Governor Gary Herbert joined members of the of the Martin Luther King Jr. Human Rights Commission at the state Capitol today to honor and celebrate the 50th anniversary of King’s famous “I Have a Dream Speech.”
The sounds of the Calvary Baptist Church choir greeted people as they made their way to their seats on the steps of the state Capitol. There they listened to Governor Herbert read a declaration that honors Martin Luther King Jr. for his “I Have a Dream” speech and his contributions to the civil rights movement. Herbert says we need to live up to King’s declaration that we should judge people by the content of their character, and not by the color of their skin.
“Our own characters ought to be embodied of goodness, of kindness, of honesty, of good work ethic, of being good neighbors, of friendly, of respect," Herbert says. "All those things that the characters that we want to be judged by we need to make sure that we incorporate them into our own lives.”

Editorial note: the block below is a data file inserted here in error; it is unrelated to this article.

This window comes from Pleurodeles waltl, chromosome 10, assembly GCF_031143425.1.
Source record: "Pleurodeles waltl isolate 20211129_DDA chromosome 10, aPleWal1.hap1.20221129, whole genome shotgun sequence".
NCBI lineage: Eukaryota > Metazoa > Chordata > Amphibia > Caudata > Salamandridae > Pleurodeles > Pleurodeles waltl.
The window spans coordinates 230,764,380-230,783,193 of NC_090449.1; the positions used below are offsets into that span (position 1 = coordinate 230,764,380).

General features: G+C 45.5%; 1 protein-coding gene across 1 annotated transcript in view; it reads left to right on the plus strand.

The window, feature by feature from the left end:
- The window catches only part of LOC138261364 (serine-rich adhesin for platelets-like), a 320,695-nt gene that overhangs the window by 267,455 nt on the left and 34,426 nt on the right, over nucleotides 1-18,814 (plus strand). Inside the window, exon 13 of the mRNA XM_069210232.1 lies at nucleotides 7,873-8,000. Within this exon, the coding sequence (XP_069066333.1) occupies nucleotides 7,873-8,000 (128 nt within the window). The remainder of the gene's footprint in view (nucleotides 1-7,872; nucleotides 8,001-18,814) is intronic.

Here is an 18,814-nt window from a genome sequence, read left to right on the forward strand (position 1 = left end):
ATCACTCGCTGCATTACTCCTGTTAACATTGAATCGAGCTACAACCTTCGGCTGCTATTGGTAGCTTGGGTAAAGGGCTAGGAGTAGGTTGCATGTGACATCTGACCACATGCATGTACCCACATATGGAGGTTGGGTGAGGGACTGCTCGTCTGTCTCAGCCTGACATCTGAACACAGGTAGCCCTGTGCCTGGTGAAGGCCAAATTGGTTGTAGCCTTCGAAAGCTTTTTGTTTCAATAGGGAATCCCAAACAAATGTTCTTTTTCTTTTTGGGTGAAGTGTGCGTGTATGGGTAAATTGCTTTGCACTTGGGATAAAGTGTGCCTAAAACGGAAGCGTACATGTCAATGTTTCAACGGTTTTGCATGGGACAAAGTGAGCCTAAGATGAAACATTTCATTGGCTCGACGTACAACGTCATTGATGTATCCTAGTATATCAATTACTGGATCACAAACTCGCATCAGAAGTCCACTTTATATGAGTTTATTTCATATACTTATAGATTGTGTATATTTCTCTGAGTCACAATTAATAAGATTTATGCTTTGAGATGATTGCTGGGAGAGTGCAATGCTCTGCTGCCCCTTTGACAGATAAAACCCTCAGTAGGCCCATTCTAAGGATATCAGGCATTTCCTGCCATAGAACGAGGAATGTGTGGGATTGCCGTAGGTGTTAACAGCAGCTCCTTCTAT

Reverend France Davis of the Calvary Baptist Church also spoke at the ceremony. He saw King’s speech in person when he attended the March of Washington at age 16. He says while the country has come a long way since then, there is still a lot more to do.
“We’ve got the laws on the books now we need the attitudes change," Davis says. "We’ve got the political representation now we need coverage under the health care act. We’ve got one thing after another done, but still one thing after another that needs to be done.”
After the speeches Herbert joined members of the Martin Luther King Commission in ringing hand bells at exactly 1 p.m. Several other buildings and churches with bells in Utah and across the county also rang their bells at that time to signal the exact time King began his speech 50 years ago.